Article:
The Rubin Museum of Art is always looking to expand its audiences and to build professional relationships with other institutions around New York City. Although I felt like sixty children was quite a lot to work with for the day, that number pales in comparison to the 4,000 that attended the festival altogether. I hope that other institutions will continue to think of the Rubin when planning events like this, and I look forward to more opportunities to perform outreach for Youth and Family at the Rubin. After all, hanging out in an amazing space making masks with kids for a few hours is not a bad way to spend an afternoon…

About Laura B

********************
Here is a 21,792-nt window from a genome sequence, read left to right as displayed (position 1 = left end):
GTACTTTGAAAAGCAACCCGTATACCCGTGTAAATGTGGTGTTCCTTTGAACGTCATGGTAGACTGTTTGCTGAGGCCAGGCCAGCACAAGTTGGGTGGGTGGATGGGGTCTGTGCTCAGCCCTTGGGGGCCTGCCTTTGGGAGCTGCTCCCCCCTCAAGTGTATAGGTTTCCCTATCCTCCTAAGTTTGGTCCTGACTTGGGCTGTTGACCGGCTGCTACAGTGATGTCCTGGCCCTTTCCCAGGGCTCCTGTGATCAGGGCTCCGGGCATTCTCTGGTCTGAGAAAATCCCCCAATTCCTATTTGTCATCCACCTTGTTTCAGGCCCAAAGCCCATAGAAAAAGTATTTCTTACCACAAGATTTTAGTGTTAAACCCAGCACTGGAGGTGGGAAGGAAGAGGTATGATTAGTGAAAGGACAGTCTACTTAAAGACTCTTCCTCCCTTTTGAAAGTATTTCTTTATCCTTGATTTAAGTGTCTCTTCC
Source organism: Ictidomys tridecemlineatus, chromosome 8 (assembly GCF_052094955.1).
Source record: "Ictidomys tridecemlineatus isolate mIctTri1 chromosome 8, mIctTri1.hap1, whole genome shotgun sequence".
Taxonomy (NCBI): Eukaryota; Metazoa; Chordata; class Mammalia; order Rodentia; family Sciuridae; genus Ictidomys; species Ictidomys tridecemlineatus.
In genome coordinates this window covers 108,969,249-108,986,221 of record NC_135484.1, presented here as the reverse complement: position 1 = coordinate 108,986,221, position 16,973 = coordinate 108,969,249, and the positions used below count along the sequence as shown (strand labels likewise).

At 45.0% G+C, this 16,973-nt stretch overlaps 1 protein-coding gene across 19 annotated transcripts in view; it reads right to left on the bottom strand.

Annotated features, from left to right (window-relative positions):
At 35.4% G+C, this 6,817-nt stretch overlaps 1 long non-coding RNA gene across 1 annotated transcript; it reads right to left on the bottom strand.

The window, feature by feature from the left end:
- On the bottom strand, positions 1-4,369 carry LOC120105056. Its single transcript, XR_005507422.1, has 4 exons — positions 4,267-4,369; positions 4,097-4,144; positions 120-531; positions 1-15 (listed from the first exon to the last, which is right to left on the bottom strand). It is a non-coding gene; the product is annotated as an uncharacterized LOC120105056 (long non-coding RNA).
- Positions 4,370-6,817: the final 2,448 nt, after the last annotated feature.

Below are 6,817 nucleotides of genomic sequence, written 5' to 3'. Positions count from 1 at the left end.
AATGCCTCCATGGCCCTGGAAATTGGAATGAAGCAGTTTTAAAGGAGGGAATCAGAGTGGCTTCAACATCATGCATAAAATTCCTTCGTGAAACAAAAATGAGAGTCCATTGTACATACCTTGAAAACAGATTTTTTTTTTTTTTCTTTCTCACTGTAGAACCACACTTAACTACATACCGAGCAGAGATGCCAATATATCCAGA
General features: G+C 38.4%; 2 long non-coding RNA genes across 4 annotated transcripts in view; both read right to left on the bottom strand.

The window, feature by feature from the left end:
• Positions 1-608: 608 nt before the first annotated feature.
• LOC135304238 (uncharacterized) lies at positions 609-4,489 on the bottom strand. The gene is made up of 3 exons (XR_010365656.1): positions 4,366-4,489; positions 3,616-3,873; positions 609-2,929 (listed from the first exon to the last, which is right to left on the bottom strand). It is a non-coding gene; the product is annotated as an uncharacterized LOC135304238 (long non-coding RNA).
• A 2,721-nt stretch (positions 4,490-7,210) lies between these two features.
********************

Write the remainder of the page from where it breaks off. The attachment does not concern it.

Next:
Laura B is the Coordinator of School Programs, focusing on K-12 gallery-based programs, at the Rubin Museum of Art. With an education in Art history and an MA in Museum Studies, Laura has worked at various museums around New York City including the Smithsonian National Museum of the American Indian and the Cathedral of St. John the Divine. Laura has found a home in the Education Department at the Rubin and she enjoys the sense of community that the museum engenders among all of its employees. She hopes to continue to grow both professionally and personally while teaching and learning about the art of Himalayan Asia.